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Joseph Smith

On This Day: Mormon Church Founder Joseph Smith Killed by Mob

June 27, 2011 05:00 AM
by Jordan Termine
On June 27, 1844, a mob shot and killed Joseph Smith, the founder of Mormonism, after breaking into the prison where he was held on treason charges.

Joseph and Hyrum Smith Killed by Mob

Joseph Smith founded the Church of Jesus Christ of Latter-day Saints in 1830, and centered his church in western Missouri, where he believed “‘Zion’ would be ‘gathered’ in anticipation of Christ’s second coming,” explains the Missouri Digital Heritage.

His new religion faced public persecution from people who feared the LDS belief in the “theocratic union of spiritual, economic, and political matters” under a single priestly leader, as well as other “unorthodox” doctrines such as plural marriage, says PBS.

The Mormons had many conflicts with non-Mormon settlers in Missouri through much of the 1830s. In 1838, an election riot sparked the Missouri Mormon War, and the governor of Missouri ordered the Mormons to either leave the state or be “exterminated,” writes Missouri Digital Heritage. About 8,000 Mormons left the state over the next year, with many following Smith to Nauvoo, Ill.

“Almost overnight, [Nauvoo] grew from a village of religious refugees and new converts to the point where it rivaled Chicago as the largest city in Illinois,” writes PBS. Nauvoo gained substantial economic and political power, sparking jealousy in some established neighboring towns.

By 1844, Smith was president of his church, mayor of Nauvoo, lieutenant general of the Nauvoo Legion and candidate for president of the United States, and he became the natural focus for his neighbors’ ire.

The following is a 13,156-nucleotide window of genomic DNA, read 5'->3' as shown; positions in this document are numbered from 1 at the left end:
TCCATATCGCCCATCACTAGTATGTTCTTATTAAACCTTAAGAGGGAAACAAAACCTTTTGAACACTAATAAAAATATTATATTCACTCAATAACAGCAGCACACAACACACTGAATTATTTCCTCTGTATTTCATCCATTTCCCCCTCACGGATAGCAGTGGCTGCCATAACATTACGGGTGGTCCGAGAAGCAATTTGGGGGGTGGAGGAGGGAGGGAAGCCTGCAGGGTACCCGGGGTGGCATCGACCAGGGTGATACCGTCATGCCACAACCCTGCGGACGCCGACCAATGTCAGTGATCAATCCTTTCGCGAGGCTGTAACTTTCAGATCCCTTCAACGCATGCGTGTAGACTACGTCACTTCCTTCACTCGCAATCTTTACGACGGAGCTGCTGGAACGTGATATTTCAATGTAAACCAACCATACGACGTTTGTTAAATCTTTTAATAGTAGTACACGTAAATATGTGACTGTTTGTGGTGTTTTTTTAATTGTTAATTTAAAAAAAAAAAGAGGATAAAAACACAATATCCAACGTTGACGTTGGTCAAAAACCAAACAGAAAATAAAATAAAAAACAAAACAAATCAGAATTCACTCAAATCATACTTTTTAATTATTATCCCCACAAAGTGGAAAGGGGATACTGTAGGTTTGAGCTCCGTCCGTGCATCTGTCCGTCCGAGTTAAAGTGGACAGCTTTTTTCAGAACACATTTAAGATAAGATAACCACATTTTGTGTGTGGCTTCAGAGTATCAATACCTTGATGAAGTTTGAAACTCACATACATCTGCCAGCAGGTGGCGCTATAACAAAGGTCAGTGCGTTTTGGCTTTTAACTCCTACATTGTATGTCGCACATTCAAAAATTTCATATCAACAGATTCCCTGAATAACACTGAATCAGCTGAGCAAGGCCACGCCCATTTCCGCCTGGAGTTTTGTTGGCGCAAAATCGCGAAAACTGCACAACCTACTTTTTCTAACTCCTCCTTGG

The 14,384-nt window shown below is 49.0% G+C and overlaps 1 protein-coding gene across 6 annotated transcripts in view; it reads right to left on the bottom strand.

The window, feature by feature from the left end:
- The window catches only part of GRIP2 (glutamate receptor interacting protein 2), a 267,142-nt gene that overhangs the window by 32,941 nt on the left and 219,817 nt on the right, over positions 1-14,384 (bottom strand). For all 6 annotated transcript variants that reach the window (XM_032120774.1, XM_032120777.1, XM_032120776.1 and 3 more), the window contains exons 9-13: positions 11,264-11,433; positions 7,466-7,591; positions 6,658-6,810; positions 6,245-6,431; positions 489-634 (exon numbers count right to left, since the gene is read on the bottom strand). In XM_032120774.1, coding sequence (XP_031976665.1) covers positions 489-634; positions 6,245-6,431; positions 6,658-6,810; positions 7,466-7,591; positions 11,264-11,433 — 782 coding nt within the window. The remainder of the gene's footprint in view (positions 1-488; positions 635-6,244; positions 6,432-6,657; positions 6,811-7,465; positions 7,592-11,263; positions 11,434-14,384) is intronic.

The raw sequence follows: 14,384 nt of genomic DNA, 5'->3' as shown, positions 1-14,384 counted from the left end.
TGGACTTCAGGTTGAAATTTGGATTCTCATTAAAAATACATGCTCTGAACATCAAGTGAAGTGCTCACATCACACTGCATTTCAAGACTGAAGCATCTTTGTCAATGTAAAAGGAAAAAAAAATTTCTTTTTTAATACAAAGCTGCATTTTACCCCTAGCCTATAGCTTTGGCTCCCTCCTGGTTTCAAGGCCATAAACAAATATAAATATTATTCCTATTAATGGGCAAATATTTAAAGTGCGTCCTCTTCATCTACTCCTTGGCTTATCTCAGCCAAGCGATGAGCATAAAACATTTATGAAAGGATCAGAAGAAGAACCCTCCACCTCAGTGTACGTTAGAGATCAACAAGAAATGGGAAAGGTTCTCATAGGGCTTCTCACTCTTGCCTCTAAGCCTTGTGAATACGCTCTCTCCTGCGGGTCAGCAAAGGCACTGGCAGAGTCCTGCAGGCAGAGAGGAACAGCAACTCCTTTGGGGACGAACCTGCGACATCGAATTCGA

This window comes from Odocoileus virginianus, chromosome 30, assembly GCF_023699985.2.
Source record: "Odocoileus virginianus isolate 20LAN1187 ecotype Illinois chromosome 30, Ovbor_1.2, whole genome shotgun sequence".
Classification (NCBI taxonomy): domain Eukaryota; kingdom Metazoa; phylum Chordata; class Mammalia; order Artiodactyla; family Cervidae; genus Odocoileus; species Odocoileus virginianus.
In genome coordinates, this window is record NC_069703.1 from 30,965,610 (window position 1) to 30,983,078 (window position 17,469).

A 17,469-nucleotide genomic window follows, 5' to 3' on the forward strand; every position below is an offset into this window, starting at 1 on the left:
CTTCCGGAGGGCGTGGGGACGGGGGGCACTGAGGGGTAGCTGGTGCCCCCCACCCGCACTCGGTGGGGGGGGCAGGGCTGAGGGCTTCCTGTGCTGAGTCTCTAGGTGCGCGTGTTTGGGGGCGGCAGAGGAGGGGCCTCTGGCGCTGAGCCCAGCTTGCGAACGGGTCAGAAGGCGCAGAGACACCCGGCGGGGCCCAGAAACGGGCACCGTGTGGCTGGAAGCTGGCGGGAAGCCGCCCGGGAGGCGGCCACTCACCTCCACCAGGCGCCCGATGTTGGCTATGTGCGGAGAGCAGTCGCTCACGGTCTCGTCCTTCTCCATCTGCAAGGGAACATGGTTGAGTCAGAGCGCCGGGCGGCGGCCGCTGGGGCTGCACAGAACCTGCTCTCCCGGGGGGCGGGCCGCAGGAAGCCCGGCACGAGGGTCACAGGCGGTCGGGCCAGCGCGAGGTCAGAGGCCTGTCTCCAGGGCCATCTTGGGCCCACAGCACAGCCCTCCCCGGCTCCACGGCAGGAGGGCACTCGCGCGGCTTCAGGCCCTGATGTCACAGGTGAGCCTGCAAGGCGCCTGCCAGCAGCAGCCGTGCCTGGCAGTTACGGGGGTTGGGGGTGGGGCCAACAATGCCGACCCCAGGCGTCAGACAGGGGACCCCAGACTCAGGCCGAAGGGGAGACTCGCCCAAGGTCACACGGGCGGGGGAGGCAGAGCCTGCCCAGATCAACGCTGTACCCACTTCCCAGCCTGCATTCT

When Smith and the town council ordered the destruction of the Nauvoo Expositor—a newspaper that criticized Smith in its sole issue—Illinois Gov. Thomas Ford ordered Smith to stand trial in nearby Carthage for breaching the First Amendment. Ford then ordered Smith to be jailed on a completely new charge, treason, without bail or a hearing.

Smith and his older brother Hyrum entered the Carthage jail on June 25. With only an anti-Mormon militia guarding the jail, a mob of roughly 200 men easily stormed the jail in the early evening of June 27.

Joseph and Hyrum Smith tried to defend themselves with pistols; Hyrum was soon shot in the nose, exclaiming, “I am a dead man!” Joseph tried to escape up a stairway.

“History of the Church,” a seven-volume history of the Church of LDS written during the 19th century, gives an account of Smith’s “martyrdom.” He “sprang into the window when two balls pierced him from the door, and one entered his right breast from without, and he fell outward into the hands of his murderers, exclaiming. ‘O Lord, my God!’”

Biography: Joseph Smith (1805–1844)

Joseph Smith Jr. was born on Dec. 23, 1805, in Vermont, but poverty forced his family to move often. The Smiths, a Christian family, were living in upstate New York when a teenage Joseph started claiming to have religious visions.

He claimed he was visited by an angel three times, telling him of hidden records inscribed on golden plates. Saying he had translated these plates into the Book of Mormon, Smith founded the Church of Jesus Christ of Latter-day Saints in 1830.

As the church he founded grew in popularity and controversy, Smith often suffered at the hands of non-Mormons, including being tarred and feathered in Ohio and imprisoned for several months in Missouri. The hostility toward him and his religion would eventually lead to his death.

“The Lord Jesus Christ called Joseph Smith as a prophet to prepare the way for His coming in glory,” writes a Web site maintained by the Church of Jesus Christ of Latter-day Saints. “Joseph Smith's life is a testimony to the reality of that calling.”

Reference: Mormonism


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